Dear Life Matters,

I have never felt my parents cared about me or loved me. They divorced when I was 4 years old. I’m an only child and I think I was a burden to them.

I got into a lot of trouble at school, which now I realize, thanks to seeing therapists, was acting out. But that did not make them love me. They just got mad at me.

I’m desperate to have them love me. I am so lonely. I can’t seem to make a relationship work and I blame them. I have been to countless therapists who all say the same thing, but none could fix my problem. I doubt that you can, but I wanted to know what you might say.

Signed,

Desperate

 

Dear Desperate,

I am sorry to hear that you are feeling so unloved and lonely! This truly is a horrible way to live.

I see also that you are angry, not just at your parents but at therapists as well. I think the best place to start is with your notion that your problem can be “fixed.” I don’t think you want to hear what I am going to say, but it honestly would be in your best interest to be open minded and consider what I am about to tell you.

Parents are people first and parents second! We hate to think this because we want to believe that as soon as one becomes a parent it’s all that matters to them and the actual person (of the parent) takes a back seat! Not so! Sure there are definitely maternal and paternal instincts, but they do not necessarily prevail.

There are people who become parents but do not know how to show love or affection. They never received it so perhaps they think as long as they put a roof over your head, feed you and make sure you are relatively safe, they are doing their “jobs.” No fun feeling like a job.

Love is a noun and a verb. Some people have it in the noun form, but cannot make it happen as a verb.

I have had patients whose parents loved them in their minds and hearts, but were never able to express it. They never said “I love you,” never hugged their kids; they just did not understand that love is a verb too! I know this because of family sessions where this became quite clear. They did feel love, but could never truly show it, realizing this was a relief and help to the patient, but at the same time somewhat baffling.

Then there is the woman I am seeing now whose mother was a heroin addict and ultimately was murdered over a quarrel with her addict boyfriend. This patient rarely saw her mother. She lived with her on and off but was mostly left to live with her grandparents and/or an aunt and uncle.

Fortunately for her she had siblings and they cared about and protected each other to the extent that they could.

But did she feel loved? Absolutely not. She was a motherless child with a father unknown to this day. Did her mother love her? Who is to say? But clearly her personal interests and drug addiction made her put her children way in the back seat.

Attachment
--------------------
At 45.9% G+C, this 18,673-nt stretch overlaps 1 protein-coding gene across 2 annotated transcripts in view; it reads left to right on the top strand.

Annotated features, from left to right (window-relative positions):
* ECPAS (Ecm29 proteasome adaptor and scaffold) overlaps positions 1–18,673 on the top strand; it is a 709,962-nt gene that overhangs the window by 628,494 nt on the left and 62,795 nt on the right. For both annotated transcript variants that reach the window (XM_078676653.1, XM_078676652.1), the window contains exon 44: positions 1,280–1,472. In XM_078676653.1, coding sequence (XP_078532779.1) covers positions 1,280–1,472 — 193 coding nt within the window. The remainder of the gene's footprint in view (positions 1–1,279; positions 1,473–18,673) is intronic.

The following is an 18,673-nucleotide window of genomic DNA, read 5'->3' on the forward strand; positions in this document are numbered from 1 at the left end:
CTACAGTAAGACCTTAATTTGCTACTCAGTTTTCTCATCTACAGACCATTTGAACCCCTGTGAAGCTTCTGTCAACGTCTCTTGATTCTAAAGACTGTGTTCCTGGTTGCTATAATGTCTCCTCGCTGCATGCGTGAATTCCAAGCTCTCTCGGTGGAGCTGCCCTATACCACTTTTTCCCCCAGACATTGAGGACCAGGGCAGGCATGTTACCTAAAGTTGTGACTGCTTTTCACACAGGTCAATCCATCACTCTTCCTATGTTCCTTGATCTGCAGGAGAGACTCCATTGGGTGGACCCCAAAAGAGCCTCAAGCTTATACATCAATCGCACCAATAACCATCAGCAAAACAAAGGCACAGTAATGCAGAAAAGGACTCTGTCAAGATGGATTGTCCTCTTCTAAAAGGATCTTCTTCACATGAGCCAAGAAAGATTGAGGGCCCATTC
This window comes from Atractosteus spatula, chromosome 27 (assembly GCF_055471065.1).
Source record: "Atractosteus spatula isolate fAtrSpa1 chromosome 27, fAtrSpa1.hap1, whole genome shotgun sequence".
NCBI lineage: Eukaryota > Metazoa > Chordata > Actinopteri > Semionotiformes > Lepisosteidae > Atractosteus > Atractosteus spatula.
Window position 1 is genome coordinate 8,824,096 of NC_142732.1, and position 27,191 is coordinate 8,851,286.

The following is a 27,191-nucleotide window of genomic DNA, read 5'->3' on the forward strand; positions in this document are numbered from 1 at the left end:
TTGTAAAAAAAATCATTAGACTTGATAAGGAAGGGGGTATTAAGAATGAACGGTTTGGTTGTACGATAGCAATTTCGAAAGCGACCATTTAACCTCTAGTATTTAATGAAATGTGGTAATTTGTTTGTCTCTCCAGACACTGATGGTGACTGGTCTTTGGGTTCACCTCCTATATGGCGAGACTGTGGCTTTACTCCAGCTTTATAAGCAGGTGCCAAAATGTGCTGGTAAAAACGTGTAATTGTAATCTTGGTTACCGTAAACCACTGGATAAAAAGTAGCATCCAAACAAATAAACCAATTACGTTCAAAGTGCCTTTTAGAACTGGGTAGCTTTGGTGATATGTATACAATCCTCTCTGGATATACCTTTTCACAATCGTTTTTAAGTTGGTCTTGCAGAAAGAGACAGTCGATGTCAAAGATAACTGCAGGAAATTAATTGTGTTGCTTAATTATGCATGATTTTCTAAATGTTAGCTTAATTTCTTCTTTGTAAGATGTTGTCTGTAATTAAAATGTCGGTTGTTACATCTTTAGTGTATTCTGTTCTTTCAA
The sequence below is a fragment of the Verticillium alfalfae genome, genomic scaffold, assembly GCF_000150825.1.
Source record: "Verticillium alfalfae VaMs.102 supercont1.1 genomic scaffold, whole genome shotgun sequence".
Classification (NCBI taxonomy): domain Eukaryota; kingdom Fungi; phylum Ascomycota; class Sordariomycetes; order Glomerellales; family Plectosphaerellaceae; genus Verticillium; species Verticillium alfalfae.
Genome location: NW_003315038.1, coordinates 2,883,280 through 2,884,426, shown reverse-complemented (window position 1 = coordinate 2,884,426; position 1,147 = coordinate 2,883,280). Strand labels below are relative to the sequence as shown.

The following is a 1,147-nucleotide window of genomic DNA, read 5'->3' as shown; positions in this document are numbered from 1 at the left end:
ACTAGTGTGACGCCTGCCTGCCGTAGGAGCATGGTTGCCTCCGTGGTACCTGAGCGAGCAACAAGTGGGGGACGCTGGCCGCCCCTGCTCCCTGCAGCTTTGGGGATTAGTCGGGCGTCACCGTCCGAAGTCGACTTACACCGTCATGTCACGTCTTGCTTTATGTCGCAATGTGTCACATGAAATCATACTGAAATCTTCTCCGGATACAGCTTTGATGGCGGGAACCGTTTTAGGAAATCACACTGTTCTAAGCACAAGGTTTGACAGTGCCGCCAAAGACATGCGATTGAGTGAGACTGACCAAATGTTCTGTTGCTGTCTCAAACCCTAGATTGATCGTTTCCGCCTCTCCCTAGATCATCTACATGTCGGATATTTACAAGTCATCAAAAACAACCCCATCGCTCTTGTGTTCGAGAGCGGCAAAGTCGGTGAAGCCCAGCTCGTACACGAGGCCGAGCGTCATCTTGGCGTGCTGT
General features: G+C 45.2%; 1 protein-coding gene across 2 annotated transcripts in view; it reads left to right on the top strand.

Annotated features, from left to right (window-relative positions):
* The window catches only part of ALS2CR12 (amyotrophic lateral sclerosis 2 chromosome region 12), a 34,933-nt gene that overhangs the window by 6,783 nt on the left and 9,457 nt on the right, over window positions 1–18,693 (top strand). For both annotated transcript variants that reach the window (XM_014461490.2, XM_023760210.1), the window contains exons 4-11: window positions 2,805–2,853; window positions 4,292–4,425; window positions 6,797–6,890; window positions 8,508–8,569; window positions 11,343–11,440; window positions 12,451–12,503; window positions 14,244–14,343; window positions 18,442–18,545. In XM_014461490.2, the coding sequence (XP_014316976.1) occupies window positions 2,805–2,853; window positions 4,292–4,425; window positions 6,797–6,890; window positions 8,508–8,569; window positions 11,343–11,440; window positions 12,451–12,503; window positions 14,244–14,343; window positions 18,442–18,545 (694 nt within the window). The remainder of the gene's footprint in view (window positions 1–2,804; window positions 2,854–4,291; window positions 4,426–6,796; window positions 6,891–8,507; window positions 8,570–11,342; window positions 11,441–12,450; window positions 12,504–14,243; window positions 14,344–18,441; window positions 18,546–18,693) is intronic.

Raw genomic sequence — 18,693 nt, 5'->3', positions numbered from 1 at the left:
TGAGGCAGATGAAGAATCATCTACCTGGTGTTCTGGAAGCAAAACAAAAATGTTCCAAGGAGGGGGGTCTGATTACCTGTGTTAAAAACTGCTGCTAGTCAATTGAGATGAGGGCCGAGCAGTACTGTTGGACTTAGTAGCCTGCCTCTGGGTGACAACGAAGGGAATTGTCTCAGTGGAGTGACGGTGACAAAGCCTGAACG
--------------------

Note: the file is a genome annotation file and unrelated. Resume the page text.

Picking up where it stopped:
Then there are single mothers who have to work and care for their children on very little money and they are usually tired and overwhelmed. Unless they have extended family to help, their children probably don’t feel loved either. These are just a few of many circumstances that can steal the love that a child needs or is looking for.

And yes, unfortunately there are parents who shouldn’t have had children because they really never wanted to be bothered or simply could not love them. Sad but true!

Your parents may not have loved you. Perhaps they were wrapped up in their own pain and drama of their divorce, and you may have felt like a burden to them. Hard to hear but sometimes true.

Parents are people too, and they really are people first. Some of us are luckier than others when it comes to a parent’s love, availability, attention and true caring. But the big question is what do you do if you are one of the unlucky ones as you say you are?

No therapist in the world can change or fix this. But a therapist can help you face the truth, mourn your loss and then claim your own life. Claim it and start living it and give up the horrible dark hope that one day you will find a way to change them. This notion can truly ruin your life.

Sometimes it is best to give up the hope! Kill it off and move on with your own life, without hanging on to hopes of the past.

 

Dr. JoAnne Barge is a licensed psychologist and licensed marriage and family therapist with offices in Brentwood. Visit her at www.drbarge.com or send your anonymous questions to newshrink@gmail.com. Got something on your mind? Let us help you with your life matters, because it does!